SSL and TLS Update

At the beginning of March, a new vulnerability to SSL and TLS was announced called FREAK. This compounded the announcement last fall of POODLE that caused the PCI SSC to abruptly call SSL and “early” TLS (i.e., TLS versions 1.0 and 1.1) as no longer acceptable as secure communication encryption.

In April, the PCI SSC issued v3.1 of the PCI DSS and gave us their take on how to address POODLE. Their plan is to have organizations remediate SSL and “early” TLS as soon as possible but definitely by June 30, 2016. While remediating SSL and “early” TLS, organizations are required to have developed mitigation programs for these protocols until they are remediated. There are some exceptions to the June 30, 2016 deadline for devices such as points of interaction (POI) but those exceptions are few and far between and still require some form of mitigation.

Reading the explanations for the POODLE and FREAK vulnerabilities, while they are technically possible over the Internet, they are much more realistic to be performed successfully internally. As such, these vulnerabilities are more likely to be used as part of an attacker’s toolkit when compromising a network from the inside. This is not good news as an organization’s internal network is much more vulnerable since a lot of appliances and software have SSL and TLS baked into their operation and will not be quickly remediated by vendors, if they are remediated at all (i.e., you will need to buy a new, upgraded appliance). As a result, organizations need to focus on their internal usage of SSL and “early” TLS as well as external usage.

The remediation of these vulnerabilities on the Internet facing side of your network should be quick. Stop supporting SSL and TLS versions 1.0 and 1.1 for secure communications. While I do know of a few rare situations where taking such action cannot be taken, most organizations can simply turn off SSL and TLS v1.0/1.1 and be done with the remediation.

As I pointed out earlier, it is the internal remediation that is the problem. That is because of all of the appliances and software solutions that use SSL/TLS and vendors are not necessarily addressing those issues as quickly. As a result the only approach is to mitigate the issues with appliances that are at risk. Mitigation can be as simple as monitoring the appliances for any SSL or TLS v1.0/1.1 connections through log data or using proxies to proxy those connections.

The answer to SSL and TLS vulnerabilities are to remediate as soon as possible. If you are unable to remediate, then you need to mitigate the risk until you can remediate.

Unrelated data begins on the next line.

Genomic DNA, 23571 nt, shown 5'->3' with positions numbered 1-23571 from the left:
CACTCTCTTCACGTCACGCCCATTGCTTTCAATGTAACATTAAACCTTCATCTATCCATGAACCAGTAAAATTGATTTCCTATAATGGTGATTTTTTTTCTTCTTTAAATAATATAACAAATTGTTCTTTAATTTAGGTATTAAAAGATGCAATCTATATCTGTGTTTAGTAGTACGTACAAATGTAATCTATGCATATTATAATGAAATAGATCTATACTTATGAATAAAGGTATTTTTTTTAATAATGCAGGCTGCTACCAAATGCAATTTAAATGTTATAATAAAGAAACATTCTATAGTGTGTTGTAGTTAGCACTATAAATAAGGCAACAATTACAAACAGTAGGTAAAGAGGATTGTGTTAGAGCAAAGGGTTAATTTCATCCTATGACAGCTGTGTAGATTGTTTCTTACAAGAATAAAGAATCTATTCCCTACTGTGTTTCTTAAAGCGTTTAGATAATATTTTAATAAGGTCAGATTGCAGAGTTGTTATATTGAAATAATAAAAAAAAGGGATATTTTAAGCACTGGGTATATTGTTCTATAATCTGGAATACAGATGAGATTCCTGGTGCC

17 Responses to “SSL and TLS Update”

  1. 1 Neon
    October 29, 2015 at 5:20 AM

    Our applications facing the internet for users are TLS1.2. However few of the applications have connections to our partner sites running on TLS1.0, because our partners were certified in Dec2014 to Mar2015. Does this TLS 1.0 connection affect our PCI compliance?

    • October 30, 2015 at 6:11 AM

      The PCI SSC has always stated that one entity’s non-compliance with the PCI DSS does not impact another entity’s PCI compliance.

      That said, you do need to work with business partners that have potential PCI compliance issues to either mitigate the risk those issues present or find business partners that are PCI compliant. In this instance, your business partner using TLS 1.0 (aka early TLS) is an issue that needs mitigation but is not a true PCI compliance issue until July 1, 2016.

  2. 3 Brian
    May 26, 2015 at 9:35 AM

    Whoa Whoa Whoa…Let’s slow down and take a step back here…

    In your interpretation, ‘early’ TLS includes TLS 1.0 and 1.1. Let’s look at the this holistically:

    PCI DSS v3.1 says to “Refer to industry standards and best practices for information on strong cryptography and secure protocols (e.g., NIST SP 800-52 and SP 800-57, OWASP, etc.).

    NIST SP 800-52r1 (http://nvlpubs.nist.gov/nistpubs/SpecialPublications/NIST.SP.800-52r1.pdf)
    Servers that support citizen or business-facing applications shall be configured to support version 1.1 and should be configured to support version 1.2. These servers may also be configured to support TLS version 1.0 in order to enable interaction with citizens and businesses. These servers shall not support SSL version 3.0 or earlier. If TLS 1.0 is supported, the use of TLS 1.1 and 1.2 shall be preferred over TLS 1.0. Some server implementations are known to implement version negotiation incorrectly. For example, there are TLS 1.0 servers that terminate the connection when the client offers a version newer than TLS 1.0. Servers that incorrectly implement TLS version negotiation shall not be used.

    OWASP (https://www.owasp.org/index.php/Transport_Layer_Protection_Cheat_Sheet#Rule_-_Only_Support_Strong_Protocols)
    SSL/TLS is a collection of protocols. Weaknesses have been identified with earlier SSL protocols, including SSLv2 and SSLv3 hence SSL versions 1, 2 and 3 should not longer be used. The best practice for transport layer protection is to only provide support for the TLS protocols – TLS1.0, TLS 1.1 and TLS 1.2. This configuration will provide maximum protection against skilled and determined attackers and is appropriate for applications handling sensitive data or performing critical operations.

    OWASP is advising any TLS option, but I’m not buying that – Let’s just assume ‘early’ TLS 1.0 is the protocol that the SSC is referring to when mentioning ‘early’ TLS. There are no earlier versions of TLS, so we must assume that when PCI DSS mentions “early” TLS, they are referring to TLS 1.0.

    I think you are jumping the gun here with banning TLS 1.1 outright. The reason the SSC is using the term “early TLS” is to allow interpretation of the new requirement. I’m not saying you’re wrong, but to influence others to outright ban TLS 1.1 as an option is a bit overkill. I am security minded too, and TLS 1.2 should always be the preferred option.

    Just my two cents backed up by NIST, hope to see you in Vancouver!

    • May 26, 2015 at 10:01 AM

      I think everyone agrees that TLS v1.0 is just SSL v3 dressed a bit differently but vulnerable to attack.

      It is TLS v1.1 that is in doubt, particularly now with FREAK. I think there are ways to mitigate the risk with TLS v1.1, but for a lot of people that may not be possible (i.e., appliances and packaged solutions versus homegrown applications). As a result, I think the Council believes the best course of action is for organizations to follow the NIST guidance if they can. Otherwise organizations need to get to TLS v1.2 as soon as they can and avoid the other versions.